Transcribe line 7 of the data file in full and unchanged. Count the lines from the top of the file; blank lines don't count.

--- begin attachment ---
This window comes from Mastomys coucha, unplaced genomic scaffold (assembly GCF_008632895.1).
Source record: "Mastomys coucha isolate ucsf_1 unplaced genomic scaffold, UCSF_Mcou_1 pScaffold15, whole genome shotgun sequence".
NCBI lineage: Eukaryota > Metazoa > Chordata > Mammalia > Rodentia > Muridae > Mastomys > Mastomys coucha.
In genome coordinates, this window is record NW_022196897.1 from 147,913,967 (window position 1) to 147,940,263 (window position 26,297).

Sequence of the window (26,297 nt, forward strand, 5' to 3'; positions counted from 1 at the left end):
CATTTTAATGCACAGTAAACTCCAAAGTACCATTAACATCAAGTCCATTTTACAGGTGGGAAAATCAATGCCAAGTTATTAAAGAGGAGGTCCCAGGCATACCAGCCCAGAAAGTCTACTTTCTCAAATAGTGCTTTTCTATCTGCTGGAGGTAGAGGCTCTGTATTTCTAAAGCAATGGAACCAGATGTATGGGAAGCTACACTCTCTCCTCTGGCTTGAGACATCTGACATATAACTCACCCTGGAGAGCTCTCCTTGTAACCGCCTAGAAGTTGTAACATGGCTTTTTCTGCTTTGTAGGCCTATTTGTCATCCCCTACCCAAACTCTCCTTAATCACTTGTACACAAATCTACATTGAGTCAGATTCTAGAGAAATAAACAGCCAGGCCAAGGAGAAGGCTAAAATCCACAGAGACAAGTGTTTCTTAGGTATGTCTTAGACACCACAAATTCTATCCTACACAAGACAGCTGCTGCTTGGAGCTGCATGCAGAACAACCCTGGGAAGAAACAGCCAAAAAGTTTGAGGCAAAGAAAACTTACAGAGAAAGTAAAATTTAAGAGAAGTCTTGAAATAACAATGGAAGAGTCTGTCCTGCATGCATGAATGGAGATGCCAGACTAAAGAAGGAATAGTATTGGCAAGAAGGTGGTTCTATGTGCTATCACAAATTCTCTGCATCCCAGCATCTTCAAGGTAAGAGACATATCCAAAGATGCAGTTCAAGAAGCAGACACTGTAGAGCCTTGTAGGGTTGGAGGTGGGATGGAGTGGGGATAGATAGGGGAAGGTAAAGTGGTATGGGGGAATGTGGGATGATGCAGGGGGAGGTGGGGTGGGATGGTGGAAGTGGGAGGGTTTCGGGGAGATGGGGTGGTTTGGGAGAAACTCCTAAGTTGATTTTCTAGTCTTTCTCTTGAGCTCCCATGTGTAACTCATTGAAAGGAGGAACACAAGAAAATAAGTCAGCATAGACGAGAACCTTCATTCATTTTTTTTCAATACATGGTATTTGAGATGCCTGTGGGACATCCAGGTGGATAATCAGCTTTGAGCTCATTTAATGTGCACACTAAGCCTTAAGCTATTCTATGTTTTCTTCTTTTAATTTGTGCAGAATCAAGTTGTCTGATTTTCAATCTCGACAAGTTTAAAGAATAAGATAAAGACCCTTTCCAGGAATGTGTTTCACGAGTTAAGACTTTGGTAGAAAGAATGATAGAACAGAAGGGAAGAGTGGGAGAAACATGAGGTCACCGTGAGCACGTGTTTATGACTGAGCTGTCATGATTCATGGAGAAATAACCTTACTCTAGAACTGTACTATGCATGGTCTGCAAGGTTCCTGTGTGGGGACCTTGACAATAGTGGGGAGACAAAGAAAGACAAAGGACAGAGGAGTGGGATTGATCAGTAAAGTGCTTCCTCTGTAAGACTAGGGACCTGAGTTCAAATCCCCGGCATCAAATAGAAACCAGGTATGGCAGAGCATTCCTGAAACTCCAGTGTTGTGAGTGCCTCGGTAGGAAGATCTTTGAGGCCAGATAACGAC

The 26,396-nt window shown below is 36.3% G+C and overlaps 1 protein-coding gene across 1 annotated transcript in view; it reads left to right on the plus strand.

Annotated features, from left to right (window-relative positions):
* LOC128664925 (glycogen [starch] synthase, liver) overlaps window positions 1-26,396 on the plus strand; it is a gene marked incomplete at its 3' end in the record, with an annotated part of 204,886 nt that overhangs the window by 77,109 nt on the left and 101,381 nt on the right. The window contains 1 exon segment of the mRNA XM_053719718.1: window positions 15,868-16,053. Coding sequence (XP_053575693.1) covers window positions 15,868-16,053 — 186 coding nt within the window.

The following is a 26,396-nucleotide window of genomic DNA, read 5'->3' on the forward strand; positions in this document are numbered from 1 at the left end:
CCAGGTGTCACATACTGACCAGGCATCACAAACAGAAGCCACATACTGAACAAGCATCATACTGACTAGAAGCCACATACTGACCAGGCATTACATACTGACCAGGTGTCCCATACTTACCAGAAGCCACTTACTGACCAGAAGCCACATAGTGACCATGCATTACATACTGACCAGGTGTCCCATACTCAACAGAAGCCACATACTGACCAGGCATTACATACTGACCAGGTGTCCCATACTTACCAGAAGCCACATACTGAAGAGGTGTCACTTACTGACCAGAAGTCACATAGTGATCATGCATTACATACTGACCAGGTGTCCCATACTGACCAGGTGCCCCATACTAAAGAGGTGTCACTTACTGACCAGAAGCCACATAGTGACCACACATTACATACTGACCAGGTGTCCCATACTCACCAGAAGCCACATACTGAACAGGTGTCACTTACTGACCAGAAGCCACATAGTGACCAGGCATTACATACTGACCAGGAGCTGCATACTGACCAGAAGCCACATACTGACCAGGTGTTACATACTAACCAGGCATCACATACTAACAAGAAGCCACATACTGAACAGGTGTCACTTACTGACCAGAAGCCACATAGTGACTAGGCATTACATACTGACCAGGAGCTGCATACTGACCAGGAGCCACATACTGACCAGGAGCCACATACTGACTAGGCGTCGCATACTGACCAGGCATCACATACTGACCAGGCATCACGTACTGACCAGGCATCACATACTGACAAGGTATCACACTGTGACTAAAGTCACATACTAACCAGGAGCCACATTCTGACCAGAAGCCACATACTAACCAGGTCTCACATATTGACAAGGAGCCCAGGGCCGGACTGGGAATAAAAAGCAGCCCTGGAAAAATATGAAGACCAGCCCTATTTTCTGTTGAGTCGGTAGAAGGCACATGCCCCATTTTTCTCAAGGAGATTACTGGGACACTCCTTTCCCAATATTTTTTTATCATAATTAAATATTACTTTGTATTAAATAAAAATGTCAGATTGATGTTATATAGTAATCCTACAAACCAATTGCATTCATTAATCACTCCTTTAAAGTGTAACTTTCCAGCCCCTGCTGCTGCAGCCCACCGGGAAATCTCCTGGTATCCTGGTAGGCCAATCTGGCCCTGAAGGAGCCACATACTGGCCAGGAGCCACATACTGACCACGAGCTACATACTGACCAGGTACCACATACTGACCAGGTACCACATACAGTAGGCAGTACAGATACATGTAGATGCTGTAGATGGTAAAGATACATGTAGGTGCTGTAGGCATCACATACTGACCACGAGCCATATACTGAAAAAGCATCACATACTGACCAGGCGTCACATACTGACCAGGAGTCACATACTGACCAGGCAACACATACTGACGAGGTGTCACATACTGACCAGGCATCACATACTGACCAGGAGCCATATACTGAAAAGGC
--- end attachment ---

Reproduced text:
The 26,396-nt window shown below is 36.3% G+C and overlaps 1 protein-coding gene across 1 annotated transcript in view; it reads left to right on the plus strand.